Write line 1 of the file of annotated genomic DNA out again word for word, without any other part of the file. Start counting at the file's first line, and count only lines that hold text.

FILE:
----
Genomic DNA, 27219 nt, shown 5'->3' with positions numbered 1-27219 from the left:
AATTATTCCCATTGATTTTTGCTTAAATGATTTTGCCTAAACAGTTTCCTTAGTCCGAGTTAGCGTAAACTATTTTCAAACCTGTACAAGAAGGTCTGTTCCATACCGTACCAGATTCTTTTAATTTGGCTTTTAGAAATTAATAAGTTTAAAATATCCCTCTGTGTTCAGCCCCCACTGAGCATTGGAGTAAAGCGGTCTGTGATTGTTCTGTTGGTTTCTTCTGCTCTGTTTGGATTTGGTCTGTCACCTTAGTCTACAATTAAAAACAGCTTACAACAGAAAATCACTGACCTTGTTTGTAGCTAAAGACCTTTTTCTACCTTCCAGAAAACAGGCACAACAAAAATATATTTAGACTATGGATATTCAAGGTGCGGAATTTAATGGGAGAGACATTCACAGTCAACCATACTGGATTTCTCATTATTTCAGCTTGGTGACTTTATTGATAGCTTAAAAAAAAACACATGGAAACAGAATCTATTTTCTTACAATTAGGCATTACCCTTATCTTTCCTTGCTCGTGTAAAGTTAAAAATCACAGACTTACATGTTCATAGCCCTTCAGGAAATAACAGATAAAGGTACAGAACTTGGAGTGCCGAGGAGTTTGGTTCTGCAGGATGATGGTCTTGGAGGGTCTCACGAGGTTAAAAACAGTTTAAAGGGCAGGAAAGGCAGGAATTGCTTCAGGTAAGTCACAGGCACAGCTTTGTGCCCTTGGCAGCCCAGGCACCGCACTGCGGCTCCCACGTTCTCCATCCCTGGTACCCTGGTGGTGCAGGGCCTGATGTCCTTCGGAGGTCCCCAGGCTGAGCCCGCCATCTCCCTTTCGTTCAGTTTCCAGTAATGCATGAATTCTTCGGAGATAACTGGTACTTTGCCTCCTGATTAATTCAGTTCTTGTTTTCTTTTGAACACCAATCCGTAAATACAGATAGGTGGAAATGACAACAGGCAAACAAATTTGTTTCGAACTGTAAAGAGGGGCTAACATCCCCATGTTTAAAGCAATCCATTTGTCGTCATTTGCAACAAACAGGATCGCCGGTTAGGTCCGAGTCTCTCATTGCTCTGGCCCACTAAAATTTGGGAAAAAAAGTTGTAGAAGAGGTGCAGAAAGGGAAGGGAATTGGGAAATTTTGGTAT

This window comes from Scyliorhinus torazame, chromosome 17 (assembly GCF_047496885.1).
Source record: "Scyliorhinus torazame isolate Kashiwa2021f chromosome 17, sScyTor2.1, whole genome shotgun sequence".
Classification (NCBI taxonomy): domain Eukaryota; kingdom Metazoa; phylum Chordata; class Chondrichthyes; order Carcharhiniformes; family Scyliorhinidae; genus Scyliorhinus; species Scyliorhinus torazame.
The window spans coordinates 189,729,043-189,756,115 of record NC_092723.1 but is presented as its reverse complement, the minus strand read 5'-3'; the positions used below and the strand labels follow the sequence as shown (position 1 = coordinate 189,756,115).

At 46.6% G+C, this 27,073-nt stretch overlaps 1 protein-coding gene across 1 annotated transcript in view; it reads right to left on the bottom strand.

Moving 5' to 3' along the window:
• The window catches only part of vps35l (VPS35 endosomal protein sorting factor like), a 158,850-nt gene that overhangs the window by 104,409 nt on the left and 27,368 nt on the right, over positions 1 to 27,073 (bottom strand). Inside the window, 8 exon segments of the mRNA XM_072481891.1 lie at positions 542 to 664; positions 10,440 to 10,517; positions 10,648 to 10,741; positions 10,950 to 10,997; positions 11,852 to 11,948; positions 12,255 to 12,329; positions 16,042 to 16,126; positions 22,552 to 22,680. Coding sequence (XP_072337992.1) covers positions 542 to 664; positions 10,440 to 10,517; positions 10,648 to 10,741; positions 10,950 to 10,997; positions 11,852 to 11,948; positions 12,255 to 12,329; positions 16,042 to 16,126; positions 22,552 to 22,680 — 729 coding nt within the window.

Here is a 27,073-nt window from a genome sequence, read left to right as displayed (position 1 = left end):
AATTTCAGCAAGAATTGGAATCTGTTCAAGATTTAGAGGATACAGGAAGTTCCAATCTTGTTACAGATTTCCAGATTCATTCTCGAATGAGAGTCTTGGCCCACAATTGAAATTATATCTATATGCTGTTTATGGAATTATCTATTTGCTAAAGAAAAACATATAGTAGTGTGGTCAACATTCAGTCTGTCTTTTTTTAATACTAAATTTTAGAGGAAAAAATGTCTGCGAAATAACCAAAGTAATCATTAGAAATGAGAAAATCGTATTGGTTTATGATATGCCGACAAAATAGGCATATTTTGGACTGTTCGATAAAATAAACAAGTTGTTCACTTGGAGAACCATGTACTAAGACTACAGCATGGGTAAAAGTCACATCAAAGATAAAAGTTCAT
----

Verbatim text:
Genomic DNA, 27219 nt, shown 5'->3' with positions numbered 1-27219 from the left: